SPORTS View from above

Skip Hill

Forgotten, perhaps, in his lengthy service at Redlands East Valley High School, longtime educator Skip Hill might seem more like one of the school’s athletic coaches than the position he’s long been known for on that Mentone-based campus.

He took on sprained ankles, dislocations and knee injuries, dealt with concussions, huddled with coaches, athletes and parents, virtually everything connected with getting hurt on a court, field, mat, track or pool.

Hill, 52, a Highland resident, recently decided to step away as the school’s full-time trainer in place of Elese Anderson. That’s 14 years at REV, shouldering a load that included multiple league championships, a couple handfuls of CIF-Southern Section titles and the 2014 state football championship.

Even in so-called “retirement” back on Friday, Aug. 9, Hill was “finishing up on the football field.” Anderson, just over from Redlands High as an assistant trainer, “hasn’t done football before.”

Incidentally, Hill -- part of REV’s science staff -- will remain in place as an assistant trainer. “I’ll be a sounding board for Elese.”

When football’s Kurt Bruich, who showed up at REV a few years before Hill came in from Corona del Mar High School, it seemed like almost a lock that the trainer would follow the coach over to city rival Citrus Valley High prior to 2018-2019.

“That was in the back of my mind a lot,” said Hill, who was badgered by Bruich to make the jump. Bruich, Hill and REV-to-Citrus-Valley football assistant Chalen Tessitore all live in the same Highland neighborhood.

“Believe me,” said Hill, “we had a beer, or two, in my backyard talking about that. I kept thinking that if I jump ship (from REV for Citrus Valley), I’d have to put in at least five years.”

Hill and his wife, Kari, he said, “had long, ongoing talks for months and months.” Retirement was timed in the first week of school.

Word spread quickly that Hill, one of REV’s most popular figures, was stepping aside. It’s the old story, a dad that wants to be part of his children’s lives “before I become another one of those guys who looks back and wishes I’d done something different.”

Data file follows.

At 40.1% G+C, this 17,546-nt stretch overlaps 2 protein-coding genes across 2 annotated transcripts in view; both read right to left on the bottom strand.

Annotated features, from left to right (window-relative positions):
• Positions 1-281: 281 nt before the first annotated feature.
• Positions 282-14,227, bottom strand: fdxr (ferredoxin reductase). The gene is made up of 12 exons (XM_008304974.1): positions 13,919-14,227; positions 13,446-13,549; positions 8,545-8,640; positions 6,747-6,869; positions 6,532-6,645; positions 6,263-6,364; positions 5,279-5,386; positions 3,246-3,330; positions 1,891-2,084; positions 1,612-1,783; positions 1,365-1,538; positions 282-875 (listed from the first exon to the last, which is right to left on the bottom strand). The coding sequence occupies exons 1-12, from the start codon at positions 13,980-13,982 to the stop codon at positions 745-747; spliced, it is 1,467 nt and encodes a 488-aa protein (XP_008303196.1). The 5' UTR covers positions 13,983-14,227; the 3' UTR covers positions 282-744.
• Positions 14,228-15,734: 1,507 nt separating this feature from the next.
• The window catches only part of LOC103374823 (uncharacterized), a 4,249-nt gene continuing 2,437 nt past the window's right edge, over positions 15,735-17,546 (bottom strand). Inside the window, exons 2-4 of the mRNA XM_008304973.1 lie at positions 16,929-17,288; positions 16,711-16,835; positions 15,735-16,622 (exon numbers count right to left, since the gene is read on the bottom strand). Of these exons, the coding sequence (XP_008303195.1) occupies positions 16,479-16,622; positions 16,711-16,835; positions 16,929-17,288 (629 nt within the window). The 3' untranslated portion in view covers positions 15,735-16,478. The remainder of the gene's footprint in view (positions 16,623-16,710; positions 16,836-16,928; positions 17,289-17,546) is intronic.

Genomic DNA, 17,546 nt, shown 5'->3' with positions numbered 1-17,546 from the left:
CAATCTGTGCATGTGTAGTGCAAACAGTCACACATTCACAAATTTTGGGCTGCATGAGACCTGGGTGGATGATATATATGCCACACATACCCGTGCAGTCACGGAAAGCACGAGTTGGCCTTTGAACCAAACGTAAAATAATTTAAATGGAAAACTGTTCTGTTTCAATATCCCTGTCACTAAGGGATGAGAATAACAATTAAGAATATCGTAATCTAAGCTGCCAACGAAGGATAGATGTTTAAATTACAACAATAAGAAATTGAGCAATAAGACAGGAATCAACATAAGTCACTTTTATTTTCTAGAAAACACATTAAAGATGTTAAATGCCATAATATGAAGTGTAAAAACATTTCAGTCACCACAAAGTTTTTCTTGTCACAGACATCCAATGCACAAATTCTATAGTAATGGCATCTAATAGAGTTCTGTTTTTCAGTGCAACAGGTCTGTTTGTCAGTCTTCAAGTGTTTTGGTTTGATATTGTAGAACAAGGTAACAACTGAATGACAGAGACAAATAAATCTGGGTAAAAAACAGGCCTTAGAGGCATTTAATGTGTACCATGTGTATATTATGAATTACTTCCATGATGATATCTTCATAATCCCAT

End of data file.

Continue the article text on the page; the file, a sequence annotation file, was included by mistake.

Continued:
He’s driving his daughter to college, University of Arizona, for the fall semester -- an action he probably couldn’t pull off while football was taking place.

His son’s a wrestler and baseball at Citrus Valley, participation Hill doesn’t want to miss.

Coaches and staff at REV line up to emphatically applaud Hill’s work. Science teaching mate Bryan Holcombe seems particularly appreciative.

“I was an athlete here,” said Holcombe, who is set to begin his third season as Wildcats’ wrestling coach. “He’s helpful on all sports. The best in the business. There are a lot of memories.

“He also treats coaches and teachers on the campus.”

Bruich, in particular, would call on Hill to remedy to swollen fingers, a syndrome he probably developed during his football-playing, pass-catching days at Fontana High and, later, at the University of Redlands.

“I don’t even think he can get his wedding ring on,” said Hill, “because that part of his knuckle gets so swollen.”

Speaking of the local university, consider that Hill nearly showed up to play football and baseball there in 1987. Instead, he stayed in his Orange County digs, playing both sports at Orange Coast College before settling in at Cal State Fullerton.

There was plenty of general talk with other trainers, especially at national conventions. “We took on great topics,” said Hill.

Talk on Chronic Traumatic Encephalopathy, or CTE in the athletic world -- concussion syndrome -- is going rampantly. Hill has nothing new to add in that discussion. The brain is separate from the skull, he reminded.

“There’s no possible way to prevent a concussion,” he said. “You can try to minimize the absorption. I still think there’s a lot to be learned.”

Still, there were some tough moments, particularly during a freshman football game when a kick returner got hit hard in the leg, resulting in a double fracture -- tibia and fibula.

Hill got the splint set for the open fracture, setting it up for arriving medics who might’ve said, “You’re doing our job for us.”

There was a 2007 Varsity game against Redlands when the same thing occurred, a “tib-fib” fracture.

“Kurt (Bruich) claimed he could hear the pop, but I couldn’t hear it,” said Hill.

Hill built a solid reputation within the community, enough that he rarely heard complaints from parents over his judgement and treatment advice.

“I’m like a coach,” said Hill. “I might walk six miles on the (football) sideline during a game.”

He’ll hang on until November in order to assist Anderson, a Yucaipa product who went to Point Loma College (no football) and turned up at San Diego Helix High before landing at Redlands High last year. She'll be the lead trainer, but someone will be close by.

Said Hill: “I just can’t walk away.”

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